There are no free refills on your coffee
Our first breakfast in Europe was in Dublin, Ireland. I am used to endless refills on coffee, it’s one of the things I love most about breakfast however, in Europe, you get ONE CUP. I tried in vain to figure out how to get a refill but they just don’t exist. You can order a second cup but you will pay for it. Most likely you will get a delicious Americano and it will be very hot and very good.
In Amsterdam, I saw a woman with a large takeout coffee and she directed me towards a Starbucks-type place where I bought the biggest coffee I could order.
You probably won’t have a washcloth/facecloth in your bathroom
I don’t have an answer to why this is but in our rooms in Dublin and Amsterdam, there were no washcloths, otherwise known as face cloths, the small square towels you use to soap up and scrub your body.
I prefer to use a washcloth rather than to run a bar of soap over myself so I did get some washcloths while on our trip. At the end of a long day of walking, I like a hot shower and to scrub down from head to toe. How do you do this without a washcloth?
If you are going to Europe and you are a fan of towels of all sizes, tuck a few washcloths in your suitcase. And no, face wipes don’t work.
Tipping is not required…
… but it is appreciated. In Dublin, our lovely server told us tipping is not necessary, it’s not done like it is here in the USA. Of course, it’s very much appreciated but it’s not a must. I wasn’t comfortable NOT tipping, its something I’m used to doing.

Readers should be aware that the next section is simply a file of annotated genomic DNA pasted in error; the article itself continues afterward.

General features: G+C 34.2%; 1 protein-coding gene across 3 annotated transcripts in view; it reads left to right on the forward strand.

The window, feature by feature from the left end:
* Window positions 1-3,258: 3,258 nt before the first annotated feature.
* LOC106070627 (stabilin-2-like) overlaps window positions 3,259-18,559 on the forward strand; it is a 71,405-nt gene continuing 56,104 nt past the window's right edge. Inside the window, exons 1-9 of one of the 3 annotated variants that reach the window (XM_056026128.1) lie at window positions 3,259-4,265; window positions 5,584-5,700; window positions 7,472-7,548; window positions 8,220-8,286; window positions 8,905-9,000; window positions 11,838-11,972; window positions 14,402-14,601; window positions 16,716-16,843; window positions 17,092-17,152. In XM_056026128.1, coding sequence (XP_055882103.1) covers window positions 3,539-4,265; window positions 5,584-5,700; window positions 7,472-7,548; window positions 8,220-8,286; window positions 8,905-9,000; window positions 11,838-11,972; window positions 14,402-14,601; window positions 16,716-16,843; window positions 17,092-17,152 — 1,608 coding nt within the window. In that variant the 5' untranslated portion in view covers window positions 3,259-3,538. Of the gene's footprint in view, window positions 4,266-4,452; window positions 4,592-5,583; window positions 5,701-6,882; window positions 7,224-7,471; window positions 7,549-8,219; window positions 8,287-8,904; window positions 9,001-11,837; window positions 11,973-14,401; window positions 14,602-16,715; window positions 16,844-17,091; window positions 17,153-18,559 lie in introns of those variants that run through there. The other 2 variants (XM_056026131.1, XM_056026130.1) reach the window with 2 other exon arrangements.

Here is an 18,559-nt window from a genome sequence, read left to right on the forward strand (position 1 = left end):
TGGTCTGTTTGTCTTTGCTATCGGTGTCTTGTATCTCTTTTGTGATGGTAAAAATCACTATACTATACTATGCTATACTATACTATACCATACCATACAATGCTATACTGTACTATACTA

Also, you ask for your bill and go up to the cash register to pay it. In our experiences, we had to ask for the bill and then quickly figured out the server doesn’t ring up the tab.
Electrical sockets are not the same as in the USA
You probably know this but here’s a reminder. You need to bring your own. And you need a transformer too because…something about the voltage…I don’t understand the technical stuff but suffice it to say I used my American made blow dryer without the transformer and almost burned my hair off.
Plug adapters (or travel adapters)
They do not convert electricity. They simply allow a dual-voltage appliance, a transformer or a converter from one country to be plugged into the wall outlet of another country. The plug of a Continental European appliance will not fit into an outlet in a foreign country without an adapter.
You have to pay to use the bathrooms
I stopped at countless coffee shops to get a coffee, but most importantly, use the restroom! Toilets are for paying customers only and they are strict about this. If you stop at a public restroom, such as the one I went into Kensington Park, you need to pay. This was tough because I only had a Euro and in England, you need pence. The machine to let you into the restroom will not work if you use a Euro, I tried.
If you are in Dublin or Amsterdam, the Euro is used but in England, they use coins which come in 1p, 2p, 5p, 10p, 20p, 50p, £1 and £2.
Going to England? Get some coins for the bathrooms!